This is another image that I ran through Photoshop HDR Pro, and Lightroom. This was also taken at Longwood Gardens which is located in the suburbs of Philadelphia, Pennsylvania. It’s a great place to just walk around even if you don’t shoot any photographs. I took this in winter so I only chose to walk around the greenhouses that particular day. If memory serves it was about 20 degrees out which is far to cold to be shooting for my tastes. For a related post – see this!
I wrote in a previous post about using Lightroom to process HDR images. Until recently I had been using plug-ins within Lightroom to do the tone mapping, and then would apply global adjustments back in Lightroom.. The tone mapping process would generally entail sliding numerous controls around until I got something I liked. This kind of process could sometimes lead to heavy handed HDR. You may get the trees to look the way you would like, but the edge of the sky may show hideous halos, or some other unintended artifact. In many cases I have gone rogue, and shot hand held which is not the ideal way to shoot HDR. As a result I could only shoot 3 brackets instead of the 5 shots when using my tripod. Depending on the lighting sometimes the exposures would not lend themselves to HDR. In those cases trying to get a decently tone mapped image would be like trying to fit a round peg in a square hole. Continue reading Different Directions – Refining HDR With Lightroom
Adobe announced yesterday that Lightroom 4 is now available to Creative Cloud subscribers. I had already upgraded for a really good price from my NAPP discount back in February. It’s nice to know going forward that I’ll get all the new versions as part of the Creative Cloud. Continue reading Lightroom Is Now Available In Creative Cloud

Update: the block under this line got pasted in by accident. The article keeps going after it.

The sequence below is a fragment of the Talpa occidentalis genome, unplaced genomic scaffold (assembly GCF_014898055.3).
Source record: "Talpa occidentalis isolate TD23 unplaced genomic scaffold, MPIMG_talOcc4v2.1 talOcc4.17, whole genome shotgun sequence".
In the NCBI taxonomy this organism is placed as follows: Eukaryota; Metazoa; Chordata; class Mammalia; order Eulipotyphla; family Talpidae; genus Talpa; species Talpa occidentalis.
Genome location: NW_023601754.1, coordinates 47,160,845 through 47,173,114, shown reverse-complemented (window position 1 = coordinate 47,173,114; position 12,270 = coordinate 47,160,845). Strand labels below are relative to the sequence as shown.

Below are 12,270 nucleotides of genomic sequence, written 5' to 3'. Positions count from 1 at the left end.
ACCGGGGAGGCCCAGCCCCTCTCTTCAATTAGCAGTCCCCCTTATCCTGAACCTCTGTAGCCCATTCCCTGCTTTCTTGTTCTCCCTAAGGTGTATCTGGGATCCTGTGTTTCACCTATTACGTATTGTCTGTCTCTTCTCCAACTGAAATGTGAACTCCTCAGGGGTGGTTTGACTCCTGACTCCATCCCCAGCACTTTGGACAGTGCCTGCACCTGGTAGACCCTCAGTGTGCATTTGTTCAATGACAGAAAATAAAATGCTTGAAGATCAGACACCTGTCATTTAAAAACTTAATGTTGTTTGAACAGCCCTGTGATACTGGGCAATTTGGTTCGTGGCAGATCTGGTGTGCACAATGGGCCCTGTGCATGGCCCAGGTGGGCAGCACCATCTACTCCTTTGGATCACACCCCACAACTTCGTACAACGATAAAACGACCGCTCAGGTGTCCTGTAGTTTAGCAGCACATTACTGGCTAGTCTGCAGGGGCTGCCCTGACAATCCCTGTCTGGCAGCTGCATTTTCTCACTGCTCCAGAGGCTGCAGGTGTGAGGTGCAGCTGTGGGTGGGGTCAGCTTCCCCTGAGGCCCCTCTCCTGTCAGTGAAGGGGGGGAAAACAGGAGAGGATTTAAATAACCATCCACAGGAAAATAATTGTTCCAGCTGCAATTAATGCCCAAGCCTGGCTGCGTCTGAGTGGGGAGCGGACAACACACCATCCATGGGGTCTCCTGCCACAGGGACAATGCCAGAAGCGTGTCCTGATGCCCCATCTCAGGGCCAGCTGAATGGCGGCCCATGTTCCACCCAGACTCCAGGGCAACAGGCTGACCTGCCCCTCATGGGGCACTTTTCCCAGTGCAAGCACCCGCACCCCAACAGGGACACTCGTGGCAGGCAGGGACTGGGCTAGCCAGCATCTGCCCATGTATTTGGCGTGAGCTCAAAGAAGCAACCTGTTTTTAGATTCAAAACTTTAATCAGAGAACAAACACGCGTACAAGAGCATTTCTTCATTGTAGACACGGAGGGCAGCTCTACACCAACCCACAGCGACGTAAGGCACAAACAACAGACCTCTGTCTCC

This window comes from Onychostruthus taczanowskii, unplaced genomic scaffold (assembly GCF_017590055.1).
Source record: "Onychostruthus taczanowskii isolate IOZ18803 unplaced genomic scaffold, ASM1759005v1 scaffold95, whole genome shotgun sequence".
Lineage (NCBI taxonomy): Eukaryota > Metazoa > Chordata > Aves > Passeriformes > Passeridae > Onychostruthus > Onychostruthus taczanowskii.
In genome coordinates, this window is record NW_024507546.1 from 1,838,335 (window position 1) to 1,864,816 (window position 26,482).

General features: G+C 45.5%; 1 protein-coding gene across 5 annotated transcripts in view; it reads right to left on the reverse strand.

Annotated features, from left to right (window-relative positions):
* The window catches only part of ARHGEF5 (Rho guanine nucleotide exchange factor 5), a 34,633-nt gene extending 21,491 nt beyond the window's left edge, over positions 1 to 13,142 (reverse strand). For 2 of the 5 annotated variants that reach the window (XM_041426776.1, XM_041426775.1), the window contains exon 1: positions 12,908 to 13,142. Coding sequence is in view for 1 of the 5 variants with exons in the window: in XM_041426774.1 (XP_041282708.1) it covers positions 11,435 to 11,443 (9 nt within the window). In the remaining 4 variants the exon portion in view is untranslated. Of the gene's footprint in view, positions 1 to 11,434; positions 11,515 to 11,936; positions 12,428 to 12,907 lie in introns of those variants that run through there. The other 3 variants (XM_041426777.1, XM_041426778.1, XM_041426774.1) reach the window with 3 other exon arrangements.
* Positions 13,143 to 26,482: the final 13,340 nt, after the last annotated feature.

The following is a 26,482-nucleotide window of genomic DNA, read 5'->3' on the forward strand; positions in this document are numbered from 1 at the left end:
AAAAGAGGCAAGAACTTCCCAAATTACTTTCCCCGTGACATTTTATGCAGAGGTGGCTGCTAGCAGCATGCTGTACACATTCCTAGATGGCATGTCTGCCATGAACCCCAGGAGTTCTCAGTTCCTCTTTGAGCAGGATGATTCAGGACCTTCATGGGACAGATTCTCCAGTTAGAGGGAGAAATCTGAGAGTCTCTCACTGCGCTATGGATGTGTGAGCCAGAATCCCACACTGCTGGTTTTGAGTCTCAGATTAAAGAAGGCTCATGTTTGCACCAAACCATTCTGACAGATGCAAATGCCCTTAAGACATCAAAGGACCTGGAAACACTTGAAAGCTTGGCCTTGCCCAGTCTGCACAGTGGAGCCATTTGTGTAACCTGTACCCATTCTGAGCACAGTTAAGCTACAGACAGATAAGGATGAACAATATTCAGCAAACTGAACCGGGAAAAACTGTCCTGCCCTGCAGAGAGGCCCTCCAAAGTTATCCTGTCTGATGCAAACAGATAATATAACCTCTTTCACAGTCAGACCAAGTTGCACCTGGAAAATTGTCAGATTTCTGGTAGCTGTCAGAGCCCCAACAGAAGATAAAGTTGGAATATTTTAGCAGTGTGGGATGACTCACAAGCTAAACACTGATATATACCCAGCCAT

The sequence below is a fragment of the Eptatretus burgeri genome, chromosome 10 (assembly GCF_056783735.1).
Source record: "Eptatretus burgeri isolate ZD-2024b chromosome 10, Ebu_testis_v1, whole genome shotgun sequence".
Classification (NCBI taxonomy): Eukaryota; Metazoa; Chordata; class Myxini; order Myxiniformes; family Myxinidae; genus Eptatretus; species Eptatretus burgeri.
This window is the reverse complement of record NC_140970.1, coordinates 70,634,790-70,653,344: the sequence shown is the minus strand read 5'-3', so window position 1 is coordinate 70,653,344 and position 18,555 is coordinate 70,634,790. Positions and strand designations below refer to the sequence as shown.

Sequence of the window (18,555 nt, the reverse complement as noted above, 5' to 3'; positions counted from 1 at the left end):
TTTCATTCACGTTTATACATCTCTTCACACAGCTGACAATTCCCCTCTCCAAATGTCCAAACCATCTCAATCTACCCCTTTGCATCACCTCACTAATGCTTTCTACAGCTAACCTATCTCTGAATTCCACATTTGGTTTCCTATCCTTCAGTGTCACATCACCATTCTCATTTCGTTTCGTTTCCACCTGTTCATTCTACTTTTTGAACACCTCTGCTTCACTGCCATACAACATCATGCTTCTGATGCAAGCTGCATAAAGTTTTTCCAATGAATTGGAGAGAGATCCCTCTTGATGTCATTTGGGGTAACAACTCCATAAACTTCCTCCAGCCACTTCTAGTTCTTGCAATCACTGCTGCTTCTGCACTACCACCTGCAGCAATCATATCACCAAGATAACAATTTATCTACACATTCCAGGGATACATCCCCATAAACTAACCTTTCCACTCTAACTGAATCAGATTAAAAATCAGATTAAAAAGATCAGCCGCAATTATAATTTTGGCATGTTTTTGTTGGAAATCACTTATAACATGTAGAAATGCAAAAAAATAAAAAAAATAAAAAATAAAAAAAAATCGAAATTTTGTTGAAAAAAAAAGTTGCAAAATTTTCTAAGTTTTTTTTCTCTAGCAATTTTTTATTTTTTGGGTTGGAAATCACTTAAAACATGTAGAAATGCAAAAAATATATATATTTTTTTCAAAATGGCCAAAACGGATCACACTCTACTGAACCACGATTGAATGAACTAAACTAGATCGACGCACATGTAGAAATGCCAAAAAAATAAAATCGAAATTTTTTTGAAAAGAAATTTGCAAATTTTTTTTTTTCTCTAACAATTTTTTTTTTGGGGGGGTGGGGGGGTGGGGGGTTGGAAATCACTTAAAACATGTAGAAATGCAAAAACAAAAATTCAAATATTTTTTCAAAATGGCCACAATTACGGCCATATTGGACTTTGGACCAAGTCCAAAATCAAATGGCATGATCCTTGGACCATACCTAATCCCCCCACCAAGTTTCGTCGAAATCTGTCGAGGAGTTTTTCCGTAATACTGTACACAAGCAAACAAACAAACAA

In my prior post I mentioned how well I thought Lightroom 4.1 reduced chromatic aberrations from my images during my HDR workflow. I had taken some bracketed images using a Canon 10-22 mm lens. I have used this lens frequently when shooting for HDR. Most of the places I had been shooting were often crowded, and the wide angle lens allowed me to get in close to avoid from getting those pesky people in the frame. In this case I was also shooting hand held, and had to go with what I could get. Under better circumstances, and optimal settings I would have been able to possibly get an image with less artifact.
The above image is the result of merging 3 exposures 2 stops apart in Photoshop HDR Pro. I only applied de-ghosting, and then saved back into Lightroom to do the remainder of the processing with the 32 bit TIFF file. I only used 3 exposures because I was shooting handheld. The facility required a special permit from them for tripods. I posted about my experience using Lightroom for HDR processing in my last post. Continue reading Lightroom 4.1 – Reducing Fringing During Processing.
I always noticed often when performing HDR processing it was difficult to always come up with a realistic image. I am a fan of the surreal, and hyperrealistic look, but there will be situations where you just want something that looks real. I have finally stumbled onto a process that works for me…so far. Adobe has added the ability to edit 32 bit HDR images in Lightroom. This is huge for me as my workflow is largely Lightroom oriented. I have Photoshop, but found Lightroom so much easier to use for general photographic tasks. I know Photoshop is so much more powerful, and I have been taking advantage of the blending of layers, and fine detail/selection tools more of late. Lightroom is familiar though so it is where I am most comfortable. Continue reading Using Lightroom 4.1 for HDR processing – My First Hack